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Saturday 23 June 2018
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Tobago

Govt’s rights must be balanced against citizens’ rights

Residents attend a legal clinic organised by the Minority Council for address concerns and queries about Government’s plans to acquire their lands for a new airport terminal building.

Government has the right to acquire lands for a new airport terminal in Tobago, but this must be balanced against the constitutional rights of residents.

So advised Attorney Kelvin Ramkissoon, who facilitated a legal clinic on Monday night for residents who have been told that Government would be acquiring their lands to buld a new airport terminal for the ANR Robinson International airport. The clinic was organised by the Minority Council and held at the PanAm building in Crown Point.

On May 14, at a meeting billed as a public consultation, residents and property owners on lands identified by the Tobago House of Assembly (THA) and Airport Authority (AATT) were first told that Government would be using compulsory acquisition for some 84 acres.

In his presentation, Ramkissoon told residents that under the land laws of Trinidad and Tobago, Government has a right to acquire lands for public purposes, but this must be balanced against the rights of citizens.

“The Land Acquisition, Compulsory Acquisition, is what we call a big stick approach. It is an approach by which the Government compulsory acquires, but there is a more humane, compassionate way to deal with this and it is acquiring the lands by private purchase or private treaty and the law provides for this under the Land Acquisition Act.

“That right must be balanced against your rights, you as citizens have constitutional rights. The rights say that you are subject to due process and fairness in the process,” he said.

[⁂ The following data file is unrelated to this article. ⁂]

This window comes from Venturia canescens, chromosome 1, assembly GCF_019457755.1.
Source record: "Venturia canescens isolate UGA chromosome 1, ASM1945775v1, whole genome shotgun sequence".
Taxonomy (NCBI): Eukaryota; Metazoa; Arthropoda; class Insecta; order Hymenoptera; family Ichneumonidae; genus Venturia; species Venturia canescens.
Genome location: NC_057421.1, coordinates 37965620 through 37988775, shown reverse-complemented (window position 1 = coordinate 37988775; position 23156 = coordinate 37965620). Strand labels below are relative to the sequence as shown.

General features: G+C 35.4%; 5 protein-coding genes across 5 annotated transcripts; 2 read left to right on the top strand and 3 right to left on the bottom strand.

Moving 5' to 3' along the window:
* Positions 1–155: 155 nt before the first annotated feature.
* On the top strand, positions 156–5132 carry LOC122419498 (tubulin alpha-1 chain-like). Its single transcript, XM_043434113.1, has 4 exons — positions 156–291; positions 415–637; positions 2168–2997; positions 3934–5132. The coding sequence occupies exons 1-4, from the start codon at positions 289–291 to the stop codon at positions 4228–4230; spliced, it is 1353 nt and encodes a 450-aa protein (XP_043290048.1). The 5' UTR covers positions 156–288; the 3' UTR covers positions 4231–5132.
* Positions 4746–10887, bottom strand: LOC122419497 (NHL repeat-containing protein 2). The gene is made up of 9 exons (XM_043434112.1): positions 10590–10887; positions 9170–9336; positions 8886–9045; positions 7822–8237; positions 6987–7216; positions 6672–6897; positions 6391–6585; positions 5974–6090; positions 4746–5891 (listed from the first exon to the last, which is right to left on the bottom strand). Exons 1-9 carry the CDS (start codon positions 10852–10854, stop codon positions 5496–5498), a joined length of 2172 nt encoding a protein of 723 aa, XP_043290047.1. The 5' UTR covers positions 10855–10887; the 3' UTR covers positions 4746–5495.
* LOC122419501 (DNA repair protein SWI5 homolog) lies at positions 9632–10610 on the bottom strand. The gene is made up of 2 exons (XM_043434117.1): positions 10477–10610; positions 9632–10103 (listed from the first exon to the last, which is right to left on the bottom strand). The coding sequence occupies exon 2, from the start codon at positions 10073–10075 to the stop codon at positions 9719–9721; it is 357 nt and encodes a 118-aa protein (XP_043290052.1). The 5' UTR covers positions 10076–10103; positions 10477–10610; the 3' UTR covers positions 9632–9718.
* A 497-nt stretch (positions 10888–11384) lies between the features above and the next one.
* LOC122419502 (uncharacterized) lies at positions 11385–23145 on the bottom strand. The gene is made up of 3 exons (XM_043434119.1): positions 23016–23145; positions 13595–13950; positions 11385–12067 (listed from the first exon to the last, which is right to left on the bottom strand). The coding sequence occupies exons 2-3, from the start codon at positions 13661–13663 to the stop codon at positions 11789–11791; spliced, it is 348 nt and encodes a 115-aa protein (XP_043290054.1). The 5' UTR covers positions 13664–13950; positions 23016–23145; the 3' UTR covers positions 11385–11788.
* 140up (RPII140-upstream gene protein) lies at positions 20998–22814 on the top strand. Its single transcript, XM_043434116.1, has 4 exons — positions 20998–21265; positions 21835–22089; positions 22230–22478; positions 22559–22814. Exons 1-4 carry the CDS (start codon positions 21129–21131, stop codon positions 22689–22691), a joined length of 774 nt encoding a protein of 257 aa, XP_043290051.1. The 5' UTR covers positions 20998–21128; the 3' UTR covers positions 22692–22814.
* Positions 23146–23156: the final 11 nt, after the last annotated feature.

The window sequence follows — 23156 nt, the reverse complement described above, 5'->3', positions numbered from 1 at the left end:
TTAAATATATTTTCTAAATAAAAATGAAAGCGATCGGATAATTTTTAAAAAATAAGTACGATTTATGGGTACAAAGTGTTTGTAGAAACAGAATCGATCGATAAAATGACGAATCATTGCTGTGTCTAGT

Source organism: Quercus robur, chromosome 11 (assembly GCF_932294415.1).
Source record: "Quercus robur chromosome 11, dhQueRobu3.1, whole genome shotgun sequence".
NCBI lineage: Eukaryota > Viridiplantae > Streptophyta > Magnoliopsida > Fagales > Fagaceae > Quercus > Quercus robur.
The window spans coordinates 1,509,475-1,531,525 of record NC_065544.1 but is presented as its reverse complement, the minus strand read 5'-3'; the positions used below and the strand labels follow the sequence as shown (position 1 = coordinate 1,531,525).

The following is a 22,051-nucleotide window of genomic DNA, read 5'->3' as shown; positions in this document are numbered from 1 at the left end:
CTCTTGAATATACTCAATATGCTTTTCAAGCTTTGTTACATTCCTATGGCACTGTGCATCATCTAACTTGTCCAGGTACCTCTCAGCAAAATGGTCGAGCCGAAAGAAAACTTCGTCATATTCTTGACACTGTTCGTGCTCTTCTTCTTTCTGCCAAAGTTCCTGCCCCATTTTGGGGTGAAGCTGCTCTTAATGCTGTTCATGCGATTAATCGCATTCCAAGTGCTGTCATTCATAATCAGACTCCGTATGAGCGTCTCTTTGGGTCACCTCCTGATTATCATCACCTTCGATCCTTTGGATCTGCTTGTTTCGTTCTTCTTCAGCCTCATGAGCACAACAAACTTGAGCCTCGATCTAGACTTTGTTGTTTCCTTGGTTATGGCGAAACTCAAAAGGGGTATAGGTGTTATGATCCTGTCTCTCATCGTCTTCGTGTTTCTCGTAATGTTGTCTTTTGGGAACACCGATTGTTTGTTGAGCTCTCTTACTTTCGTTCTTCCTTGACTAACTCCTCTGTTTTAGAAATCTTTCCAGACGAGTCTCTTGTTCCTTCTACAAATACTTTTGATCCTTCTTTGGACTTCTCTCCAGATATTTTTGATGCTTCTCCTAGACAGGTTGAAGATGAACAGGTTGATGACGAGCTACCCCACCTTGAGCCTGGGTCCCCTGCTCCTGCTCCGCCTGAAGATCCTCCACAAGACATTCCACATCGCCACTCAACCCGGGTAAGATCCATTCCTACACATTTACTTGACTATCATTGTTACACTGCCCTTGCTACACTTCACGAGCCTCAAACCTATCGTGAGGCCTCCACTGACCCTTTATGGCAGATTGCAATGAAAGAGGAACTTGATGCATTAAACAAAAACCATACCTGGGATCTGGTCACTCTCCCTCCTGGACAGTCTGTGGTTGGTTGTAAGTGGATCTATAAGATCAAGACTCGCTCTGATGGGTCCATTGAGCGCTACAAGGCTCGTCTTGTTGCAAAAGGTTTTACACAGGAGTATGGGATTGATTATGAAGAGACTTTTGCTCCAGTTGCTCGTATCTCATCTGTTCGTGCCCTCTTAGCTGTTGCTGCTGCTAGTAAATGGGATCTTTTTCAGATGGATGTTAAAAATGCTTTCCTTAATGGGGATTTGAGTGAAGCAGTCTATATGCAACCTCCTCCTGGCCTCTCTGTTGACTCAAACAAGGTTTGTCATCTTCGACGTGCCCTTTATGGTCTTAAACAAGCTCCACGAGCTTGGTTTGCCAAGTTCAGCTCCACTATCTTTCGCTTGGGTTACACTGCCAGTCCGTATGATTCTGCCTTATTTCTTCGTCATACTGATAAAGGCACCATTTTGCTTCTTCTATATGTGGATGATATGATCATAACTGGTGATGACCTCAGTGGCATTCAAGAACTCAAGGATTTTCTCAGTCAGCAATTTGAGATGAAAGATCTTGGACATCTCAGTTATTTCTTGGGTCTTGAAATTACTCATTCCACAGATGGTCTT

Told by residents that they have seen no plans for any new terminal building, Ramkisson also advised:

“You are entitled to what is called consultation in law. It cannot be what we call cat in bag, you are entitled to fair and adequate consultation. Consultation is giving you a fair opportunity to comment on what is called the embryonic formative or early stages of the decision.The Government is entitled to acquire lands for a public purpose, that is fine, we cannot challenge that law, the law is there. (But) You have a right to know, you have a right to information, to see plans.”

He added:

“When the lands have been identified, the Government has to publish in the daily newspaper or the publication known as the Gazette, which is the Government’s newspaper where the information such as acts of Parliament are published, and the Government has to serve what is called a Section 3 notice… that authorises the Commissioner of State Lands and State agents to come into the land to conduct certain tests.

“You can’t really do anything about it, but you must know what is going on. You must know whether the lands are required, what compensation am I entitled to.”

Ramkissoon cited the case of acquisition of private lands for construction of the Point Fortin Highway in Trinidad, saying that a similar process must be applied for Tobago.

“What they did in the Point Fortin highway and what I am making a case here for … is for you to be treated in the same way as persons were treated in Trinidad. Months before they identified parcels of lands for resettlement, to house those residents in Claxton Bay and in other parts in Trinidad, they identified them (residents), and they identified sites with infrastructure, roads, fire hydrants, water, electricity, that is what they are supposed to do,” he said.

Ramkissoon also advised residents that they were entitled to fair and adequate consultation and to free services of counsellors and psychologists for those who may need them.

“The Tobago people must not fall short of this, that is your right - your right to know and have knowledge and information on what is required,” he said.

Referring to Section 12 of the Land Acquisition Act which deals with the adequate compensation, Ramkissoon also noted that assessment of compensation follows rules and is not based on “what they want to pay you.”

“The law provides for an open market value, so if you decide to sell your parcel of land to Mr X for the purpose of opening a shop, hotel or some business or even for residential purposes, you call your price, it is either the man is willing to pay, or he is not. Those are the principles upon which compensation is to be assessed,” he said.

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